“Safety is the absence of threat PLUS the feeling of connection.” Dr StephenPorges

Somatic mindfulness practices allow us to track the actual mechanisms of disconnection. It makes complete sense that when we bump into stored trauma, we feel overwhelmed and powerless. People reach a tipping point when we realize it is both possible and worthwhile staying with ourselves instead of escaping. We see the variety of creative ways we have developed to avoid ourselves.

Our nervous system and primitive brain are always trying to protect us. It can be hard to believe this when our reactivity causes so much suffering. We go into a rage response and hurt someone. We berate and shame ourselves with core deficiency beliefs even as we hustle for approval through people pleasing and perfectionism. We’re stressed and one glass of wine turns into three night after night. We talk all the time so we don’t have to feel. These are all common experiences.

Here are some reliable steps to bring you back into connection with yourself:

  1. Become aware when you are feeling disconnected and begin to notice what activates you.
  2. With consistent effort, you become skilled at self-regulating your nervous system through practices like these.
  3. As you understand the nervous system, you let go of shaming yourself for your survival strategies you developed as a child.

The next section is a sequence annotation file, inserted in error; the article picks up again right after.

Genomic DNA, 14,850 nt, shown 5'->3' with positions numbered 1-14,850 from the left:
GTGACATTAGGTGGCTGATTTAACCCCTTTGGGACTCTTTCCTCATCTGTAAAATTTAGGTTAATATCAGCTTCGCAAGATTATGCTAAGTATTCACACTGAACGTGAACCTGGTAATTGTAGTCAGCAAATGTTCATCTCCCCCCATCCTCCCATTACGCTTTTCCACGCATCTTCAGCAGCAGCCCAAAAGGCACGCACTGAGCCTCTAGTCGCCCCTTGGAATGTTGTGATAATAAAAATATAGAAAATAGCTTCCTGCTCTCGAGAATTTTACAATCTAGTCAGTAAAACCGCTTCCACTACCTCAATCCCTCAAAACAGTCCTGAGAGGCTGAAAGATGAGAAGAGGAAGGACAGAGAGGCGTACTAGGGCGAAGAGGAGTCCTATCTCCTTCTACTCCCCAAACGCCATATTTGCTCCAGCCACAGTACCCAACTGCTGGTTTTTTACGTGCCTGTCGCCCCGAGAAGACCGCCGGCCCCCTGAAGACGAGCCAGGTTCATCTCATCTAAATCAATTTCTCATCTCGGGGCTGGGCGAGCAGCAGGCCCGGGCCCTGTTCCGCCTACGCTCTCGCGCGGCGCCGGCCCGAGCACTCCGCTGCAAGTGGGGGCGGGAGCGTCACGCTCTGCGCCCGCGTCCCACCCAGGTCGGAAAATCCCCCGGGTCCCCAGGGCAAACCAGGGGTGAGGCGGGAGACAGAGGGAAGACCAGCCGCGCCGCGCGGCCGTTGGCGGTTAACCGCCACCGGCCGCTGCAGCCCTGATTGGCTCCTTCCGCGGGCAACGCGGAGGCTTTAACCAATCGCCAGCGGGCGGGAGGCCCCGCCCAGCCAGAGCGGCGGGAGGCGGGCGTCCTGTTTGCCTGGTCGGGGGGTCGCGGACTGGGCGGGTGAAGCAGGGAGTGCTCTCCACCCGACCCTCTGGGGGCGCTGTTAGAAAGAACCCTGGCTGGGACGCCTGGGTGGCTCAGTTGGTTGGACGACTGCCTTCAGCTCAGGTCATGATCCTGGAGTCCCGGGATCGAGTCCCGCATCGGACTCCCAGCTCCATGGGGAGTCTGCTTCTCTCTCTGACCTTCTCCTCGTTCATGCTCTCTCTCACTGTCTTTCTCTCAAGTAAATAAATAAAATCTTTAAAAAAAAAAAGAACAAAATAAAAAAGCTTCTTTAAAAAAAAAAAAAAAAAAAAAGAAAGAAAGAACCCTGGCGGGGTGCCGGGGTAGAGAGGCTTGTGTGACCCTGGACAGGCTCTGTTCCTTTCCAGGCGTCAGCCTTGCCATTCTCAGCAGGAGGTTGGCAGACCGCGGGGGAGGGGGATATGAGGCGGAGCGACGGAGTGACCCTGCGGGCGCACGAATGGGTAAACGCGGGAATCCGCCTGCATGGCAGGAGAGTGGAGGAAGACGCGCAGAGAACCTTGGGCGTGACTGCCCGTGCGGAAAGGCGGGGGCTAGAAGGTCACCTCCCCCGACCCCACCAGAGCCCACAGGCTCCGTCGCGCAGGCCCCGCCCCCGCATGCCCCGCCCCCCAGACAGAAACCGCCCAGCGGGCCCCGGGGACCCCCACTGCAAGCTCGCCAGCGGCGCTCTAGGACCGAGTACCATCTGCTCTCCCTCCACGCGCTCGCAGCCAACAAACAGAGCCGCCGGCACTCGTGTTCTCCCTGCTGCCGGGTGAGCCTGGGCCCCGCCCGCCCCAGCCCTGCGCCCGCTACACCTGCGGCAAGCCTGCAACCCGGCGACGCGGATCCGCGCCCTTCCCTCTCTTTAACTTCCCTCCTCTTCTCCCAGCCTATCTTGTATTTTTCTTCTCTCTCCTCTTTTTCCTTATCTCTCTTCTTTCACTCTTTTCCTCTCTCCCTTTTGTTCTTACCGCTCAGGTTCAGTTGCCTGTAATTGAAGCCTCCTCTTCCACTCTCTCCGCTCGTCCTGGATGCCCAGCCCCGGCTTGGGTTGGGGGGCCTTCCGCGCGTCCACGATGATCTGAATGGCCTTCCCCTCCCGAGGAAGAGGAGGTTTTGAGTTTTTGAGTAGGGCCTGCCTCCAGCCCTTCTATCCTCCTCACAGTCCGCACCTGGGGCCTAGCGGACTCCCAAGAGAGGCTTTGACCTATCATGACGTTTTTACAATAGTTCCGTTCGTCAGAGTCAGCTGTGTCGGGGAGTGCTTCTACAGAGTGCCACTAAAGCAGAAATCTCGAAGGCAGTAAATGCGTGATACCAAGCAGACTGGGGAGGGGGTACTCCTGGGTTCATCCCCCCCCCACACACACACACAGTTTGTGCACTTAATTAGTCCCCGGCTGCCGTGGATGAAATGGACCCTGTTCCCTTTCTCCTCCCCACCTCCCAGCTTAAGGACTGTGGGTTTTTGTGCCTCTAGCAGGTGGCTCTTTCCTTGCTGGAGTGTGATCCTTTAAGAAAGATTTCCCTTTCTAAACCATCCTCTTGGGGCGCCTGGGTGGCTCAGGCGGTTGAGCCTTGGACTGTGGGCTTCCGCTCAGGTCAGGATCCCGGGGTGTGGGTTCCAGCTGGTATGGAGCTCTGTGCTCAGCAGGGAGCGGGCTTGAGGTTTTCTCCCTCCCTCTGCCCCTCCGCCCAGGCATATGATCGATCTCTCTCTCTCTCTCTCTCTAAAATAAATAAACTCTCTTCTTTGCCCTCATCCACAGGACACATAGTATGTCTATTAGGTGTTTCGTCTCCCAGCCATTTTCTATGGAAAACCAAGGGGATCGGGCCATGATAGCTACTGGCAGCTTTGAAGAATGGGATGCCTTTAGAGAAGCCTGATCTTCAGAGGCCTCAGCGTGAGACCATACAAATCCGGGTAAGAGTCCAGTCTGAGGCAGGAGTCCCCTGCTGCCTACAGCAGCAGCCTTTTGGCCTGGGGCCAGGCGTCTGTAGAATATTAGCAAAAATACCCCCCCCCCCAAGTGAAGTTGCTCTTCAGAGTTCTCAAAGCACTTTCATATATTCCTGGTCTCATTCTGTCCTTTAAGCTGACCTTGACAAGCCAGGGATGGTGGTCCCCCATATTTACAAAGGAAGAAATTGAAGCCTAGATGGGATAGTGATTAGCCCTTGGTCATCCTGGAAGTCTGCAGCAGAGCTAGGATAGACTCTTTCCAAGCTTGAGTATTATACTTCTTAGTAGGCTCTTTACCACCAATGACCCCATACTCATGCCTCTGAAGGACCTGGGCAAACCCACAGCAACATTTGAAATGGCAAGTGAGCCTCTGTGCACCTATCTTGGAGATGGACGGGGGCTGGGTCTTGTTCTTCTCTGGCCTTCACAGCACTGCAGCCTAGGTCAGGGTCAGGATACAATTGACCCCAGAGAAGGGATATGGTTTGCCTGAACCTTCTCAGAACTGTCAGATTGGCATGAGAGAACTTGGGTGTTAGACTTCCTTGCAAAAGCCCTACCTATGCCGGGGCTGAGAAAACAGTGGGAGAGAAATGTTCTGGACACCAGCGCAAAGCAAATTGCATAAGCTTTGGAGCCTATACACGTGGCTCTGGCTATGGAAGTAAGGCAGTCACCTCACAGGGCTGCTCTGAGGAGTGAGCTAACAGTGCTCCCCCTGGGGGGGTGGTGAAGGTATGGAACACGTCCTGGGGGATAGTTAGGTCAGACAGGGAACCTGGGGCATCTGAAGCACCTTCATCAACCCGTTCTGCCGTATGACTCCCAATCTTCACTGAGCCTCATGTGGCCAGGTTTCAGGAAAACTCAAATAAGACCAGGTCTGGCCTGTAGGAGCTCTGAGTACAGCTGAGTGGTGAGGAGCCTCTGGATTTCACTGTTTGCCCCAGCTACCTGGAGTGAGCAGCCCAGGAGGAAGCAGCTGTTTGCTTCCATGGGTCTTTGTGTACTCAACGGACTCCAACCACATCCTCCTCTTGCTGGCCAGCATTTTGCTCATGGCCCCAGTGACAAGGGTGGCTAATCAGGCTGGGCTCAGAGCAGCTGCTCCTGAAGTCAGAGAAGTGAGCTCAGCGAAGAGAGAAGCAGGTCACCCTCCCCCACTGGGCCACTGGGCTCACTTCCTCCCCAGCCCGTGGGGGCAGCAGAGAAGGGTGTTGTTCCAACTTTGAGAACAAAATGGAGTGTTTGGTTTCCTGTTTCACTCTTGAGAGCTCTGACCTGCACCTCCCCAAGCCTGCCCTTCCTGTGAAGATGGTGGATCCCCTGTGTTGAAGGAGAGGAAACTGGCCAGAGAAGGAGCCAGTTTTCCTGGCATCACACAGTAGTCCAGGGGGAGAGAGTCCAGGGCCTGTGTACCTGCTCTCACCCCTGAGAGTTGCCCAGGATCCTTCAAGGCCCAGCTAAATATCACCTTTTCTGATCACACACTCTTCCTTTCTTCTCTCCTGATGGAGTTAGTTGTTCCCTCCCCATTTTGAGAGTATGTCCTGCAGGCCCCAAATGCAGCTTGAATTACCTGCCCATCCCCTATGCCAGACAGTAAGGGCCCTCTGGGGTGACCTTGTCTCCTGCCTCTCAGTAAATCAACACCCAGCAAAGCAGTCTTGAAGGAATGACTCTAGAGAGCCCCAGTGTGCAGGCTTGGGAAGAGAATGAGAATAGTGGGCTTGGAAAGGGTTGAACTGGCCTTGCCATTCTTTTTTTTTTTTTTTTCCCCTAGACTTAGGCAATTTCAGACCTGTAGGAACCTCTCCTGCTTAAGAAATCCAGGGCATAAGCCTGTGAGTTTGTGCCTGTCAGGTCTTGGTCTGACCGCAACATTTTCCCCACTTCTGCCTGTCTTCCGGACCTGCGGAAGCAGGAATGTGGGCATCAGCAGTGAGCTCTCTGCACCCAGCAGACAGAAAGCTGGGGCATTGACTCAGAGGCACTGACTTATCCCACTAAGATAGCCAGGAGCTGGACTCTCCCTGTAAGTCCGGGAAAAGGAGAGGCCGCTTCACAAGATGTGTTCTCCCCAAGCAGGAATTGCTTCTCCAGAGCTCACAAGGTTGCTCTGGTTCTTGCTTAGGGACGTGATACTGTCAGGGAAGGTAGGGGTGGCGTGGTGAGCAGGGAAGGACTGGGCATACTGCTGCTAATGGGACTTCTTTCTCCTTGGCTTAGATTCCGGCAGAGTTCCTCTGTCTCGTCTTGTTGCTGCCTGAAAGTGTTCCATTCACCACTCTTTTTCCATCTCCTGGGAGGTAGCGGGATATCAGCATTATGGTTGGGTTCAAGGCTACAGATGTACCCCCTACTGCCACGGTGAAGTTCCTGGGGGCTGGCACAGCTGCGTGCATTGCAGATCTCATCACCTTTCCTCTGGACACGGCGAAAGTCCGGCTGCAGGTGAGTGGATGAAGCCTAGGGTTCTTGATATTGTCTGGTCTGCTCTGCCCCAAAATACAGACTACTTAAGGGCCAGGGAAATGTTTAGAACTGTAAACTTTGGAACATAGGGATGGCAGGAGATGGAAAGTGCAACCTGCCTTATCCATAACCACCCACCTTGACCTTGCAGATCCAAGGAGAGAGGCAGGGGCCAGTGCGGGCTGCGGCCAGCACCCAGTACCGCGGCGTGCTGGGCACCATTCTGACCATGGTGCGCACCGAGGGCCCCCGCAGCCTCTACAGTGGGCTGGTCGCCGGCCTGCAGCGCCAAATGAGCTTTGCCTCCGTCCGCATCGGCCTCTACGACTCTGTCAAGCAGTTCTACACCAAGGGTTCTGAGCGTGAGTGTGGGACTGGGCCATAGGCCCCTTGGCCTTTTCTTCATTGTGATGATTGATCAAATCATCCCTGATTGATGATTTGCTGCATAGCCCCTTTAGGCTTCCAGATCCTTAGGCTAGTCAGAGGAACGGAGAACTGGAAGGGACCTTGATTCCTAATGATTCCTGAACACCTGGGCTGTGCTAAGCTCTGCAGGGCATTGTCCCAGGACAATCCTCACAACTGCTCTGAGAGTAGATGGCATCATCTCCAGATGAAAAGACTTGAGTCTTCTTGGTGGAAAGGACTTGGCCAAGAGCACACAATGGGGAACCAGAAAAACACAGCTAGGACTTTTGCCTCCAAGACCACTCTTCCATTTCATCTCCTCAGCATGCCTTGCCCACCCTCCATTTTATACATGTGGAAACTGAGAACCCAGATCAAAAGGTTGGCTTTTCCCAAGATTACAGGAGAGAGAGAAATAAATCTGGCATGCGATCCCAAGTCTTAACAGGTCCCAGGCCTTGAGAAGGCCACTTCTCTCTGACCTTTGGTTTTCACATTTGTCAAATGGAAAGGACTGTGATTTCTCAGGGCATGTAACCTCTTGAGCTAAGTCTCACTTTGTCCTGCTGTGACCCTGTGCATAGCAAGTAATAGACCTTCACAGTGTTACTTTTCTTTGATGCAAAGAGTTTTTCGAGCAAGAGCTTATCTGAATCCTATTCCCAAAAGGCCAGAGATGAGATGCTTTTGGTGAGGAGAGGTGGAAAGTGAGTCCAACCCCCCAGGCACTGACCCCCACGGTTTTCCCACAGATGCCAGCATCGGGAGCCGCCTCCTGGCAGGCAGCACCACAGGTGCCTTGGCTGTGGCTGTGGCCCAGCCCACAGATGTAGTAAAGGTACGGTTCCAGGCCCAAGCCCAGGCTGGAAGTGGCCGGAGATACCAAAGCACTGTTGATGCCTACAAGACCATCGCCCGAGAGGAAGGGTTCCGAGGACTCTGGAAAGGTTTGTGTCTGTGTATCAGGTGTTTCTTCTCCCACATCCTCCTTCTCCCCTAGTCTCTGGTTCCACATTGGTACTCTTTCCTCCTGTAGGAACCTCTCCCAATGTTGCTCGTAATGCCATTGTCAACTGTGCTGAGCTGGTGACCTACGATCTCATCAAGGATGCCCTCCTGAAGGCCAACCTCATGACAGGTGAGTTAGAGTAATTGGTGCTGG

4. You develop kindness and empathy for yourself and others and begin to be on your own side.
  5. With the stability of a well regulated nervous system, you are interested and able to inquire into what is triggering the fight/ flight/ freeze/ fawn responses and then are able to more quickly come back to self-regulation.

There are so many benefits from getting to know ourselves in this nuanced way. What is lingering from the past? How can we let go of old beliefs that are holding us back? We developed these strategies when we were children. We can confidently let go of what we no longer need and take the risk to connect, first with ourselves where it really counts, then with others. Try this inquiry for a guided practice of regulation and somatic mindfulness.

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Connection After Ordinary Trauma